Page last updated at 08:08 GMT, Wednesday, 6 August 2008 09:08 UK

'Why I'm still working aged 76'

By Paul Burnell
The One Show

She should have been retired for 16 years, but Vera Kirk says she cannot afford to stop working.

Vera Kirk
Vera Kirk says she needs to keep working

Which is why Vera, 76, is still employed on the checkout in Asda, in Kendal, Cumbria where she has worked for 18 years.

"I don't get a lot of pension, 113 a week," she told BBC One's The One Show.

She added: "My lifestyle would have to change if I didn't work."

Vera is not alone, as according to figures released by the Office for National Statistics in July, there are 1.3m workers of pensionable age in the UK.

Analysts such as Professor John MacNicol, pin the blame on the low state pension.

'Stingy pensions'

"Unfortunately, we have one of the least generous state pensions in Europe," said Professor MacNicol, visiting professor in Social Policy at the London School of Economics.

"The state pension for a single person is just over 90 a week, now that's well below what would be considered a poverty line for a single person, which would be 145 per week."

Vera first worked at Asda when the store opened in 1990 and retired to care for her retired husband Harold in 2001.

When he died six months later of lung cancer, Vera said she had to return to work as both her state pension and his private pension were reduced.

Prof John MacNicol
Unfortunately, we have one of the least generous state pensions in Europe
Prof John MacNicol

It is a situation that has been made worse by the credit crunch and the general economic downturn.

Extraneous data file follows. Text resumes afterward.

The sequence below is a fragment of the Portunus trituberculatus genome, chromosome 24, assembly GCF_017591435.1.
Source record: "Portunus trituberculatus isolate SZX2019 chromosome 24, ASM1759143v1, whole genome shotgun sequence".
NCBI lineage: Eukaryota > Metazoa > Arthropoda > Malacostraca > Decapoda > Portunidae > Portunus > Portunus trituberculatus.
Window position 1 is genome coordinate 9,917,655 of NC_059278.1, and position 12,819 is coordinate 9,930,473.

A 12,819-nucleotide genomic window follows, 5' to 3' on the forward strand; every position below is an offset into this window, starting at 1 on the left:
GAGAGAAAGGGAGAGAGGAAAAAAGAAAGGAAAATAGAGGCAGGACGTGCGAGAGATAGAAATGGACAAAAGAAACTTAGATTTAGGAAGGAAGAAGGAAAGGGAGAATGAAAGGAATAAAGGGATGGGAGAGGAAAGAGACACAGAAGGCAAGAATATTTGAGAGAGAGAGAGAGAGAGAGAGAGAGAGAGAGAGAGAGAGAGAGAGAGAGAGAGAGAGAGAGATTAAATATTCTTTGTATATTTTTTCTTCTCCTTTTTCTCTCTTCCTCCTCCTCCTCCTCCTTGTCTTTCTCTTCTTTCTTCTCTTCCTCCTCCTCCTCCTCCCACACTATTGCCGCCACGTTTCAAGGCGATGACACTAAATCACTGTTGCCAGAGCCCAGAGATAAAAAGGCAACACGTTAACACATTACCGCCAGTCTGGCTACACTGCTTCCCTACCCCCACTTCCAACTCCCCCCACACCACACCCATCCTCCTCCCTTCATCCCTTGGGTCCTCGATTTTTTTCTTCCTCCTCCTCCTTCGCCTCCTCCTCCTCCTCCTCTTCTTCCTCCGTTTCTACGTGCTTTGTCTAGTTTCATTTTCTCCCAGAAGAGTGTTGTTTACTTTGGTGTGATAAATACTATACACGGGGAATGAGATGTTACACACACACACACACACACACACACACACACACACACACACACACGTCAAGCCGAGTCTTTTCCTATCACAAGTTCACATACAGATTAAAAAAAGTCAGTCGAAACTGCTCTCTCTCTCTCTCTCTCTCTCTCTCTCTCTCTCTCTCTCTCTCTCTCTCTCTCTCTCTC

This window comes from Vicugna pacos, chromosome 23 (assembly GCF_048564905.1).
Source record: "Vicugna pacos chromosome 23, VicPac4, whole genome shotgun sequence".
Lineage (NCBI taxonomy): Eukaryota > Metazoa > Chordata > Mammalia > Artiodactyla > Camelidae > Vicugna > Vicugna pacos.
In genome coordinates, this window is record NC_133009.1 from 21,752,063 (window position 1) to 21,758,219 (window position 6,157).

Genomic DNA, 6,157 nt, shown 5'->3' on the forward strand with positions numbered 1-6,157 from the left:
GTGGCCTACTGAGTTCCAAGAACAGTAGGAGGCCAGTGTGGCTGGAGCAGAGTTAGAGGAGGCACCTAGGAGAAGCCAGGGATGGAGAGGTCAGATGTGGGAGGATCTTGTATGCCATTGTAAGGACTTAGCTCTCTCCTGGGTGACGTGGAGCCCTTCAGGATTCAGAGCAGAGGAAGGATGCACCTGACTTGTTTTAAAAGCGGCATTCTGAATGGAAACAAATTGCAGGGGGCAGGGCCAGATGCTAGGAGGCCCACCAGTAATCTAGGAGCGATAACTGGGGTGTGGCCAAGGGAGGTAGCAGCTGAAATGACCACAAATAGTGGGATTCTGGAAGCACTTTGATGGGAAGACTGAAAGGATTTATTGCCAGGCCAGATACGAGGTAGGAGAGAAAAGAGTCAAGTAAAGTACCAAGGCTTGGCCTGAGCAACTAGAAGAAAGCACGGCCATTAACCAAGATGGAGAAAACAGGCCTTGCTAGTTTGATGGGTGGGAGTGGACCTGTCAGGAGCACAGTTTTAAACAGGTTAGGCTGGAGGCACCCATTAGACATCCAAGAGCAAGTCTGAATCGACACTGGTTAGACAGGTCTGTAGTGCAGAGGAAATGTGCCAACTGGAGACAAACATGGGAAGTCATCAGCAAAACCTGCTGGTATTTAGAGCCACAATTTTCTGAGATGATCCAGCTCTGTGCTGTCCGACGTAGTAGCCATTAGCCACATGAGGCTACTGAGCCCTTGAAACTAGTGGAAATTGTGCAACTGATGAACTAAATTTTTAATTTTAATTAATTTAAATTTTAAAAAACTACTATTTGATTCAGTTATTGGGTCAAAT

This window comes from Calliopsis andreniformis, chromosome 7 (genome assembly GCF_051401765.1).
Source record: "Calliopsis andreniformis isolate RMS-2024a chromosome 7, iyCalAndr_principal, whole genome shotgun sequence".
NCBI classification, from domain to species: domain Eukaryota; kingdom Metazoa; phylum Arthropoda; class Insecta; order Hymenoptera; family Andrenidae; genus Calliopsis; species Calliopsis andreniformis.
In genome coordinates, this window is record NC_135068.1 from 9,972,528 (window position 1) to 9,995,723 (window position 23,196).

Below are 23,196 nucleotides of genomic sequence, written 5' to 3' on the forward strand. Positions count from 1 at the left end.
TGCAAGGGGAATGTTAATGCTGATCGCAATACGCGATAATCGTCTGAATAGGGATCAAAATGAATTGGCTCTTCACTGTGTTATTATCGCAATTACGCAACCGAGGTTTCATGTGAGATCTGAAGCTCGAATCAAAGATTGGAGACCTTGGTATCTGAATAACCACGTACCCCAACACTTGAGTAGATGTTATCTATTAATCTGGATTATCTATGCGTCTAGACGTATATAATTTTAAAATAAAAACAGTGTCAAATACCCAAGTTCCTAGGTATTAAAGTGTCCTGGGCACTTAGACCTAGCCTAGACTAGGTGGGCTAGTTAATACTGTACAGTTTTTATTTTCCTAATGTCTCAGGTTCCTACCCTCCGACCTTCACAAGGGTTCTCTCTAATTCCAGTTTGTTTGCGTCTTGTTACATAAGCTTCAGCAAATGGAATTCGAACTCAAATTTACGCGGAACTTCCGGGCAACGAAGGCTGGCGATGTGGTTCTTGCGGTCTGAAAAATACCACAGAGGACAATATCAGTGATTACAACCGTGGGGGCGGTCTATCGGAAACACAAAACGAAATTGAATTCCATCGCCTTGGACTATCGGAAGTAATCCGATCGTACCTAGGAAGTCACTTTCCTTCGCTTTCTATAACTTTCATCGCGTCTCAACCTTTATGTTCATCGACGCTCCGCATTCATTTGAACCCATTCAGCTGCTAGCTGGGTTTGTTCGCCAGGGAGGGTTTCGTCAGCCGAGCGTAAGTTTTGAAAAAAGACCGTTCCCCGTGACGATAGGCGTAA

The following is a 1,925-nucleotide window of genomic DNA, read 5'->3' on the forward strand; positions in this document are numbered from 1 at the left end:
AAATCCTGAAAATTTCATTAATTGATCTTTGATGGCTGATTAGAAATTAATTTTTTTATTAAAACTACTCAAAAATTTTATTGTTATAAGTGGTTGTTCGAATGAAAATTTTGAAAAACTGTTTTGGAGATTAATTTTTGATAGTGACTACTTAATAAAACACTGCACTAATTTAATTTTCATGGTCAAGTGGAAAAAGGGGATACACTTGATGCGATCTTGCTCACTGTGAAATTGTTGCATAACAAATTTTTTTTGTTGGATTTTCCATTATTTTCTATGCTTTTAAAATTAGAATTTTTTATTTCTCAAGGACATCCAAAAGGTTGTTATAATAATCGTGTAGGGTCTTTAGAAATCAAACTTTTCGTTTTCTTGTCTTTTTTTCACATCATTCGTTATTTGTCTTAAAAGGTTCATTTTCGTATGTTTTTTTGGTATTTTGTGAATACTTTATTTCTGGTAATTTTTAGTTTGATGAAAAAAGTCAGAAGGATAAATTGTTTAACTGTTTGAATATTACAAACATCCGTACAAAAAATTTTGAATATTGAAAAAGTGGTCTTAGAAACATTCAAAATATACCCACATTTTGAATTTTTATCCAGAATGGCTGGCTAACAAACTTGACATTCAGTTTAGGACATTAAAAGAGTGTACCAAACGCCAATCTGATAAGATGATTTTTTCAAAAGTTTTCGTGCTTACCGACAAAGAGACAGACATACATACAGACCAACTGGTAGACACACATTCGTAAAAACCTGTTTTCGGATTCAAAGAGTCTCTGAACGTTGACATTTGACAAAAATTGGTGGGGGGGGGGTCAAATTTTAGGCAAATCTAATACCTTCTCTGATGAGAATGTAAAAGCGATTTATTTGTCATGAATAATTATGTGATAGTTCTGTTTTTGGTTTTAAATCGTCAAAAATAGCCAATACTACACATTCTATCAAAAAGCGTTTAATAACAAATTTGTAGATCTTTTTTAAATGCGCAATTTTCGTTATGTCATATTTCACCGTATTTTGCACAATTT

"Gas and electric have gone up considerably. I used to spend around 50 or 60 a month on petrol, now it's around 103/104 a month.

Rising costs

"Everything goes up, your rent, your rates, just everything."

She added: "If they gave you a decent pension then people like me would be able to go out and do things that they wanted to do, without having to come to work.

"It's a terrible thing when you have worked all your life and you have paid in all your life, and you have to survive to live - you should be able to enjoy a few luxuries at least."

Across the town at a local senior citizens club there is anger that some OAPs have to keep working to make ends meet.

Gloomy future

"It can't be right," one of the Kendal seniors told The One Show, while another added, "Especially when you have these people that have never worked and seem to be doing very well on what the government are giving them and the pensioners are at the back of the queue all the time."

"I can just manage. I wouldn't want to give up my independence, I wouldn't want to go back to work," said another.

Vera is still working at an age when most people would hope not to be working, and her younger workmates are fatalistic about their own working lives.

Said one: "I don't think I could afford to retire, it's just so expensive living costs and everything at the moment, you just can't put enough aside you just have to focus on the moment."

You can learn more about this issue by watching The One Show, BBC One, Wednesday 1900 BST.




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